5 Money Moves To Make In Your 20’s For Financial Independence

As its only 6 months away from leaving my 20s for good, I have begun looking back at the past 10 years and reflecting on some of the good things I have done with my money and some of the bad. Personally, in the past few years my understanding on how to invest and manage my money correctly has massively improved. But that can’t help me stop to think about some of the bad moves I made earlier on. In this post, I’m going to give you 5 Money Moves To Make In Your 20’s.

1)  Invest monthly into index funds

When it comes to money moves to make in your 20s, I can’t even begin to start with how important it is to do something like this. Whilst stocks and shares are always the things making the headlines because of massive gains and drops, index funds usually get forgotten about. But in my opinion these are the key to building long term financial freedom. Also, if you invest in the right index funds, they become extremely low-risk and take little to zero upfront research to pick.

What is an index fund? Basically, an Index Fund is a portfolio of stocks or bonds designed to mimic the composition and performance of a financial market index. For example, let’s say you wanted to buy a share of APPL (Apple) stock, here you are buying 1 share of 1 companies, whereas with an index fund, you are buying a small bit of hundreds of companies. This of course makes the risk a lot lower because for you to lose money with an index fund, you would need the majority of the companies stock prices to drop. Where as, if you just invested in 1 company, if their stock price drops so does your money.

Now why did I say monthly? This is all because of one reason and that is called Compound Interest! One thing about the stock market that not many people understand is that it’s not actually about how much you invest, but more about for how long you stay invested and keep your money compounding.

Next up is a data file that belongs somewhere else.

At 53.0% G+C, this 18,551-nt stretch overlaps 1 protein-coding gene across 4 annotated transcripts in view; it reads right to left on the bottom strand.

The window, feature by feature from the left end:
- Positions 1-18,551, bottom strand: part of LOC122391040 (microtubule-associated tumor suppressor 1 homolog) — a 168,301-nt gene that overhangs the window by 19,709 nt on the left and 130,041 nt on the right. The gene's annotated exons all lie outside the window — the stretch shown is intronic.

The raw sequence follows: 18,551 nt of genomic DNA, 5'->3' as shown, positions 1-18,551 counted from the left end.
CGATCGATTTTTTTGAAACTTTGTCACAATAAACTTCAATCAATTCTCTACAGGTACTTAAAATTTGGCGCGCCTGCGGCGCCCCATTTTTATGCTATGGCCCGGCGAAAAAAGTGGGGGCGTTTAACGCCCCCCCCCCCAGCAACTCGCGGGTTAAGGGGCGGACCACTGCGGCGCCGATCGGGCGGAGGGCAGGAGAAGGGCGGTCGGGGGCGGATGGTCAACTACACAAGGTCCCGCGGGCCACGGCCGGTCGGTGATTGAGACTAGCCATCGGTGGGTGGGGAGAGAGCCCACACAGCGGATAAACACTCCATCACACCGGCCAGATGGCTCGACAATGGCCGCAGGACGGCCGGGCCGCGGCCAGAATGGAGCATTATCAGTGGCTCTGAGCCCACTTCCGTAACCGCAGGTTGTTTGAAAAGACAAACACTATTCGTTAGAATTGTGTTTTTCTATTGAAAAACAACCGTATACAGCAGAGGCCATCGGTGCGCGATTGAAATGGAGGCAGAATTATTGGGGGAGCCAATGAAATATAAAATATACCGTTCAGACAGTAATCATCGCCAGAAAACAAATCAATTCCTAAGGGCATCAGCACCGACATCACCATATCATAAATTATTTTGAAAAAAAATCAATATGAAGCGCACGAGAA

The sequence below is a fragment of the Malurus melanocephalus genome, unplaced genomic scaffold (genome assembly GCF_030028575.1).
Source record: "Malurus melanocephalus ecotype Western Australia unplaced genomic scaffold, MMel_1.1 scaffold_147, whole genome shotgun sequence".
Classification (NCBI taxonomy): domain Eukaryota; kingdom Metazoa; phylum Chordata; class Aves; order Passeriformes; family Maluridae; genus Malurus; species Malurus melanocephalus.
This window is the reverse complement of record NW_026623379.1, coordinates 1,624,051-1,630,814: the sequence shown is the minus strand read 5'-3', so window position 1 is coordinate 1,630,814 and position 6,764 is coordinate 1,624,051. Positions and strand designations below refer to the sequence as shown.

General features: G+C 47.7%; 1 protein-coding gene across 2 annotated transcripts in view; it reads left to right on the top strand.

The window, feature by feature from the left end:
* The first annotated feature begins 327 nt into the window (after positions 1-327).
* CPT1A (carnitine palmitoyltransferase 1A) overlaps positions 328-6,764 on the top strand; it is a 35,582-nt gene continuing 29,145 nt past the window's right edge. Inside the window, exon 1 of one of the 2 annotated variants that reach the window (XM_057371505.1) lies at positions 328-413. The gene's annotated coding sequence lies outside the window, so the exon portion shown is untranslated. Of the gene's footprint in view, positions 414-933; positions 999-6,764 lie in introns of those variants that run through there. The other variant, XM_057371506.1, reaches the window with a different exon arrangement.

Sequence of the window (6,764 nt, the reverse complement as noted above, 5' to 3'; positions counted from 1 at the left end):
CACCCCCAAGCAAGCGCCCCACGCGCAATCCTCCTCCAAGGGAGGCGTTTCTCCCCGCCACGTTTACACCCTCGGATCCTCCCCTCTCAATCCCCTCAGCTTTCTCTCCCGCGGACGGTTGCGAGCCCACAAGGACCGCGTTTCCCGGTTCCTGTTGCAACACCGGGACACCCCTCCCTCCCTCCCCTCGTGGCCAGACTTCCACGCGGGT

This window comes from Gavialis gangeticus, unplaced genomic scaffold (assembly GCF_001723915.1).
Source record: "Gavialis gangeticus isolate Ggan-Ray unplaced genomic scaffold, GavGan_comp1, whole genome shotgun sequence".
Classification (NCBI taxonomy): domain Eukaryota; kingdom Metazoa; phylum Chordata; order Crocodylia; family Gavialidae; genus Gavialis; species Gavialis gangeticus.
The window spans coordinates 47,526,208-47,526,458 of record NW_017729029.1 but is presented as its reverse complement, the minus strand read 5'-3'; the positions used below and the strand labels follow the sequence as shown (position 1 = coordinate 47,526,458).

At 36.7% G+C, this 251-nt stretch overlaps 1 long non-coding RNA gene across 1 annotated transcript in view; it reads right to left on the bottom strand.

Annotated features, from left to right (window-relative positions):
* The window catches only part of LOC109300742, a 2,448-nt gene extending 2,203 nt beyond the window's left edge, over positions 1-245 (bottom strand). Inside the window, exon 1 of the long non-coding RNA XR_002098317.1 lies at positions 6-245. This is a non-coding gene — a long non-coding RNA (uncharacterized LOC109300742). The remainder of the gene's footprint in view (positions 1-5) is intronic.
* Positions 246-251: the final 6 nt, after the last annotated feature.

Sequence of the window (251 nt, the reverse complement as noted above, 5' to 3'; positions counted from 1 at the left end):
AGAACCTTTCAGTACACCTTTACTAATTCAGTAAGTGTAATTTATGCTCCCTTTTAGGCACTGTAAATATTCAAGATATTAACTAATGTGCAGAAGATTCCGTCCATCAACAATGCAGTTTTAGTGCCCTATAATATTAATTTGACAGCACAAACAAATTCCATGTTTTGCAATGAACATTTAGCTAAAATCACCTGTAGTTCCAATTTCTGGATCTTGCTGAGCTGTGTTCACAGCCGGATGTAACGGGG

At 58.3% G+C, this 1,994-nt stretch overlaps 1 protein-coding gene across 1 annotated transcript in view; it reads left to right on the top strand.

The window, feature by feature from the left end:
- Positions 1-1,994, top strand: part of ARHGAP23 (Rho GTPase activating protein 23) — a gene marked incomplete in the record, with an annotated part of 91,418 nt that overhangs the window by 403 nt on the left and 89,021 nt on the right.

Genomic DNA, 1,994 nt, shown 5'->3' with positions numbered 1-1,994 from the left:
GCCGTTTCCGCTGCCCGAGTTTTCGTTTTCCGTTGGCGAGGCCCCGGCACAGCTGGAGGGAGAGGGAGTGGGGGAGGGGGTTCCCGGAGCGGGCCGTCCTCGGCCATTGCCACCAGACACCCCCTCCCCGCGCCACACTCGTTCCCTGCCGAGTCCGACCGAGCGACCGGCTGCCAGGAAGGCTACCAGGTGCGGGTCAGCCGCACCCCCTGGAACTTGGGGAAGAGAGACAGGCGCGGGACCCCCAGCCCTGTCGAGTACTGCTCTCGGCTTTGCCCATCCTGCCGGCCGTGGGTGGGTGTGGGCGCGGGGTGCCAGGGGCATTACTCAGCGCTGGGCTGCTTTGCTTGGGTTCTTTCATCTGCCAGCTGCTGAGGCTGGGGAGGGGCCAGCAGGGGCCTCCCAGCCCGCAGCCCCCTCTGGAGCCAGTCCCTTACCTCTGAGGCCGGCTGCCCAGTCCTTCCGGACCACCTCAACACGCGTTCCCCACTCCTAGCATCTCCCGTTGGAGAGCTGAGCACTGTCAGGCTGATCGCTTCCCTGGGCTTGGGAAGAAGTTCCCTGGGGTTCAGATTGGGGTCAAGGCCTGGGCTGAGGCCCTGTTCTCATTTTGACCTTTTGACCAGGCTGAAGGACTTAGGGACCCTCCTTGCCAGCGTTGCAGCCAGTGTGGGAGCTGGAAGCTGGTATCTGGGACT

Just take a look at this brilliant example provided by the Federal Reserve Bank of St Louis. As you can Investor 1 started investing at 25 and only invest $5000 a year until the age of 35 and then stopped forever whereas investor 2 started 10 years later at 35 and invested for an additional 30 years until the age of 65. What you can see, despite stopping 20 years earlier, investor 1 still made more money, simply because their money had compounded for a longer period of time.

2) Pay off any debts

High interest debts can be one of the biggest hurdles when it comes to stopping you from achieving financial independence so it’s best to focus on paying it off sooner rather than later. My full recommendation is to set a larger chunk of your budget aside and work on paying the highest interest ones off first and working your way down the list.

The only debt I would say to not worry about as much is your mortgage if you have one. This is because typically, house prices will go up over time which will technically cancel out the interest and of course, a house isn’t exactly something that you can pay off in just a matter of weeks.